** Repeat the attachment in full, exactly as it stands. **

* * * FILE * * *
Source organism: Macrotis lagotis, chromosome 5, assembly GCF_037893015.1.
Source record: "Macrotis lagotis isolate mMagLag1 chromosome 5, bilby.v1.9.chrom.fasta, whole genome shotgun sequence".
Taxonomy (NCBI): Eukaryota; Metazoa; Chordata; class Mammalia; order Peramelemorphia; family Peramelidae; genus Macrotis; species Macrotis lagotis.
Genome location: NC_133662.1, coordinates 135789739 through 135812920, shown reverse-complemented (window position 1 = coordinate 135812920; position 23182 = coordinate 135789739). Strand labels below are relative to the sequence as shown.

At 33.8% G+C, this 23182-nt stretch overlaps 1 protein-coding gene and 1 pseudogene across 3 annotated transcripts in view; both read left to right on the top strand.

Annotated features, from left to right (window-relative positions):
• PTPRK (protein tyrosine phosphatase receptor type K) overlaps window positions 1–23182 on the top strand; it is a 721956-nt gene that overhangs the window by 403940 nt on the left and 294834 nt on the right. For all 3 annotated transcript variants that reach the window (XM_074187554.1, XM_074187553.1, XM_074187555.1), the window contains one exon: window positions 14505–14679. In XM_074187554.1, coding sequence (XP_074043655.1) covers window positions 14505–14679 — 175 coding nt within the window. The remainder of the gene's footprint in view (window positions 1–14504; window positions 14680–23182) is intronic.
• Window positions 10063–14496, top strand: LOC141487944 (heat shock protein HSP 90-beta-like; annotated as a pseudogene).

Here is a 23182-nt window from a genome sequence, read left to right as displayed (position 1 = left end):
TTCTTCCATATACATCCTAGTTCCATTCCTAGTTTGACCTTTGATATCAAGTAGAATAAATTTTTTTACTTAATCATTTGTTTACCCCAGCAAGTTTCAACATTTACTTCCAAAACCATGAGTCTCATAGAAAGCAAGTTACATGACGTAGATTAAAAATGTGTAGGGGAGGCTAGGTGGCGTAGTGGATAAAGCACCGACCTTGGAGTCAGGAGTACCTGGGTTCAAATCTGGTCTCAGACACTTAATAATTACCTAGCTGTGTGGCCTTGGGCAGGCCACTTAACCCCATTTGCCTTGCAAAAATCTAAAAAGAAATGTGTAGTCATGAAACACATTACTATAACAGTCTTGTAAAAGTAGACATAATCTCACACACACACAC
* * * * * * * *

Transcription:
Source organism: Macrotis lagotis, chromosome 5, assembly GCF_037893015.1.
Source record: "Macrotis lagotis isolate mMagLag1 chromosome 5, bilby.v1.9.chrom.fasta, whole genome shotgun sequence".
Taxonomy (NCBI): Eukaryota; Metazoa; Chordata; class Mammalia; order Peramelemorphia; family Peramelidae; genus Macrotis; species Macrotis lagotis.
Genome location: NC_133662.1, coordinates 135789739 through 135812920, shown reverse-complemented (window position 1 = coordinate 135812920; position 23182 = coordinate 135789739). Strand labels below are relative to the sequence as shown.

At 33.8% G+C, this 23182-nt stretch overlaps 1 protein-coding gene and 1 pseudogene across 3 annotated transcripts in view; both read left to right on the top strand.

Annotated features, from left to right (window-relative positions):
• PTPRK (protein tyrosine phosphatase receptor type K) overlaps window positions 1–23182 on the top strand; it is a 721956-nt gene that overhangs the window by 403940 nt on the left and 294834 nt on the right. For all 3 annotated transcript variants that reach the window (XM_074187554.1, XM_074187553.1, XM_074187555.1), the window contains one exon: window positions 14505–14679. In XM_074187554.1, coding sequence (XP_074043655.1) covers window positions 14505–14679 — 175 coding nt within the window. The remainder of the gene's footprint in view (window positions 1–14504; window positions 14680–23182) is intronic.
• Window positions 10063–14496, top strand: LOC141487944 (heat shock protein HSP 90-beta-like; annotated as a pseudogene).

Here is a 23182-nt window from a genome sequence, read left to right as displayed (position 1 = left end):
TTCTTCCATATACATCCTAGTTCCATTCCTAGTTTGACCTTTGATATCAAGTAGAATAAATTTTTTTACTTAATCATTTGTTTACCCCAGCAAGTTTCAACATTTACTTCCAAAACCATGAGTCTCATAGAAAGCAAGTTACATGACGTAGATTAAAAATGTGTAGGGGAGGCTAGGTGGCGTAGTGGATAAAGCACCGACCTTGGAGTCAGGAGTACCTGGGTTCAAATCTGGTCTCAGACACTTAATAATTACCTAGCTGTGTGGCCTTGGGCAGGCCACTTAACCCCATTTGCCTTGCAAAAATCTAAAAAGAAATGTGTAGTCATGAAACACATTACTATAACAGTCTTGTAAAAGTAGACATAATCTCACACACACACAC